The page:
*Picket Supporting IWW Liquor Store Workers Fired for Union Activity, 7PM, Intersection of Chicago Ave and Lake St, Minneapolis, MN*
On Saturday, April 6th, passers-by will be treated to the sight of a large picket outside of Minnesota’s highest volume liquor store, Chicago-Lake liquors. Picketers will hold signs and chant slogans of support for the workers of the store, five of whom were fired after asking for higher wages as a part of a union drive with the Industrial Workers of the World.
International Solidarity Commission Presents: iSlave - Foxconn Workers Struggle in China - U.S. Tour (4/15-5/25)
Foxconn employs more than one million people in China alone. As the world’s largest contract manufacturer, it works for Apple and many other electronics brands. Foxconn workers are the iSlaves who face horrendous conditions while producing communication tools like iPhones and iPads.
In 2012, a series of worker suicides shook the Chinese Foxconn factories and drew world-wide attention. Management promised to improve conditions and increase wages, but the situation has not changed much since: Foxconn accelerated the relocation of factories to the Chinese hinterland, employs student interns as “cheap” labor, covers up work accidents, and still relies on its militaristic management regime.
A delegation of ILWU officers and members attended the convention for the Western Branch of the Maritime Union of Australia the week of February 26th. The ILWU delegation included International President Robert McEllrath, Vice President (Mainland) Ray Familathe, Vice President (Hawaii) Wesley Furtado, Secretary Treasurer Willie Adams, Local 23 President Scott Mason, and Local 23 members Liz Jimenez, Ryan Whitman, Local 4 member Brad Clark and Local 40 member and International Executive= Board member George O’Neil.
At the convention, ILWU Local 23 and the MUA-Western Australia branch signed a solidarity agreement that strengthened the ties between the two organizations and demonstrated the growing international solidarity efforts between maritime workers and their commitment to broaden campaign efforts across international borders.
President McEllrath presented a short video to convention delegates that featured dramatic highlights from the EGT struggle in Longview, WA. He noted that the dispute with three northwest grain companies is continuing and will require strong solidarity and support. “These big grain companies are powerful international players, and our strategy has to be global as well,” said McEllrath.
Scott Mason, president of ILWU Local 23, explained that the pact signed between the WA branch and his local came after visits of solidarity between the two unions. “We talked about the similarities, about the waterfront,” he said. “We are off to a really good start. This won’t just be a piece of paper. This is going to be a work in progress and we ‘ve already started laying out our next steps, short term goals, medium goals and long-term goals.”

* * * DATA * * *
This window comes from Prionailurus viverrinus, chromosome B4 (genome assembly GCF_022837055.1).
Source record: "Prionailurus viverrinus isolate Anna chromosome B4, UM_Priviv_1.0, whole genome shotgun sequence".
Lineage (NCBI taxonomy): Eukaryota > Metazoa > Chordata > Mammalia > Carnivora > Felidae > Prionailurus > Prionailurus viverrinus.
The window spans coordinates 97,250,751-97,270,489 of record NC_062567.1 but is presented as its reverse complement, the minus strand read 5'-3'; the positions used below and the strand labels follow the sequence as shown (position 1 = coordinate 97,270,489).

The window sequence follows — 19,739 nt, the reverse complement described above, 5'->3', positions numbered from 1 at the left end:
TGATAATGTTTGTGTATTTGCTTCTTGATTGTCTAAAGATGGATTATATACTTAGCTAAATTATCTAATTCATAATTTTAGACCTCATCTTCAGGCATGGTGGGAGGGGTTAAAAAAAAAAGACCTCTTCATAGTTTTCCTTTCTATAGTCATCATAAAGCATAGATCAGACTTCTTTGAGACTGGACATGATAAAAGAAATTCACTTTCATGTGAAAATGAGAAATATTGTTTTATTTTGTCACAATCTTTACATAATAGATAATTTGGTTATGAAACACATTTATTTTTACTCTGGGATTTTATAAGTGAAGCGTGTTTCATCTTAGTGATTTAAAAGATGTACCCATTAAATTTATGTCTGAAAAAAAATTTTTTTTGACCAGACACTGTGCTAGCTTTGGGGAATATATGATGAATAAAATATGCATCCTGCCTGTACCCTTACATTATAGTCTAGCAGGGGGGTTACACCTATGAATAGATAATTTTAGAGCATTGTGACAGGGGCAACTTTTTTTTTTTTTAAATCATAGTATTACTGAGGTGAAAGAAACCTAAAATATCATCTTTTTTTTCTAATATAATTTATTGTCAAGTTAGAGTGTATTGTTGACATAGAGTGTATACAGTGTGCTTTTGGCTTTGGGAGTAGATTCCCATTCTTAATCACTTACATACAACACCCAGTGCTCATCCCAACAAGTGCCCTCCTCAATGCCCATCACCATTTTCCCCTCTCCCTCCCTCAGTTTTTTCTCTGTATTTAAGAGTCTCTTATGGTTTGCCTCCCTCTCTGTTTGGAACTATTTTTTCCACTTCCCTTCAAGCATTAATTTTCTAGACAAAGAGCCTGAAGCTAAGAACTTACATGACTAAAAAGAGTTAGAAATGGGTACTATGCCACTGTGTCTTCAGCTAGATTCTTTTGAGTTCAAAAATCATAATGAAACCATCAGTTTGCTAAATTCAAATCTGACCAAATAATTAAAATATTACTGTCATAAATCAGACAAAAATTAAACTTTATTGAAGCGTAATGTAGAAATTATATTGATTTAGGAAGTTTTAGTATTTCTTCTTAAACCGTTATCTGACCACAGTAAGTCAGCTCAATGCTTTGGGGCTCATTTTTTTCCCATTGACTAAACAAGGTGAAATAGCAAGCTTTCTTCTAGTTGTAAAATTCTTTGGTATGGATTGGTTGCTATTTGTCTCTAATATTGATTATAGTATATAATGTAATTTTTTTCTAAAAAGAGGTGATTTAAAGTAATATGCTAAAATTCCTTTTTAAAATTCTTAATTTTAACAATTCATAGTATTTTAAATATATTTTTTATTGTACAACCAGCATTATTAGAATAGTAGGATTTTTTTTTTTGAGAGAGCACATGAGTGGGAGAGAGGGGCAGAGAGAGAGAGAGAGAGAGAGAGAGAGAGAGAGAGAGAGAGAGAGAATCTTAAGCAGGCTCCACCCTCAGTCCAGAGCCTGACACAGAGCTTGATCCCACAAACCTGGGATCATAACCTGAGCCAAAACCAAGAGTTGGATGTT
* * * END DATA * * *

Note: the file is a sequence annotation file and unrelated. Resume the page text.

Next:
Willie Adams, ILWU International Secretary-Treasurer and a member of Local 23, added: “It’s for the rank and file, by the rank and file. My local has that same passion so it was a natural fit for us to come together. Our friends are here.”
The solidarity agreement reads in part:
“The alliance between our two organisations at this time represents the necessary commitment to international solidarity required for labour to be successful in this time of corporate globalisation. Both branches are militant and progressive and share an approach to rank and file campaigning that unites us.
“As the world becomes smaller with fewer and fewer industrial conglomerates controlling more and more of the world’s capital and resources, we must be innovative in our strategies to protect and enhance the wages, hours and working conditions of our members.”
The WA Branch also signed a solidarity agreement with the Wellington Branch of the Maritime Union of New Zealand.
Liberals are mounting strong criticisms of President Obama amid news that his budget will include a Social Security benefit cut — an official endorsement of a policy compromise he’s offered Republicans for years — and warning Democrats not to dare vote to cut the cherished retirement program.
A trio of progressive advocacy groups issued scathing statements Friday in response to reports that Obama’s proposal will include a policy called “Chained CPI,” which would re-index Social Security cost of living increases to a lower rate of inflation — a benefit cut the president has included in deficit offers to Republicans since 2011.
“President Obama’s plan to cut Social Security would harm seniors who worked hard all their lives,” said MoveOn.org’s executive director Anna Galland. “That’s unconscionable. It’s even more outrageous given that Republicans in Congress aren’t even asking for this Social Security cut. This time, the drive to cut Social Security is being led by President Obama and Democrats.”
Stephanie Taylor of the Progressive Change Campaign Committee accused Obama of “proposing to steal thousands of dollars from grandparents and veterans” and threatened to subject any Democrat who votes for a Social Security benefit cut to a primary challenge.
“You can’t call yourself a Democrat and support Social Security benefit cuts,” Taylor said in a statement. “The President has no mandate to cut these benefits, and progressives will do everything possible to stop him.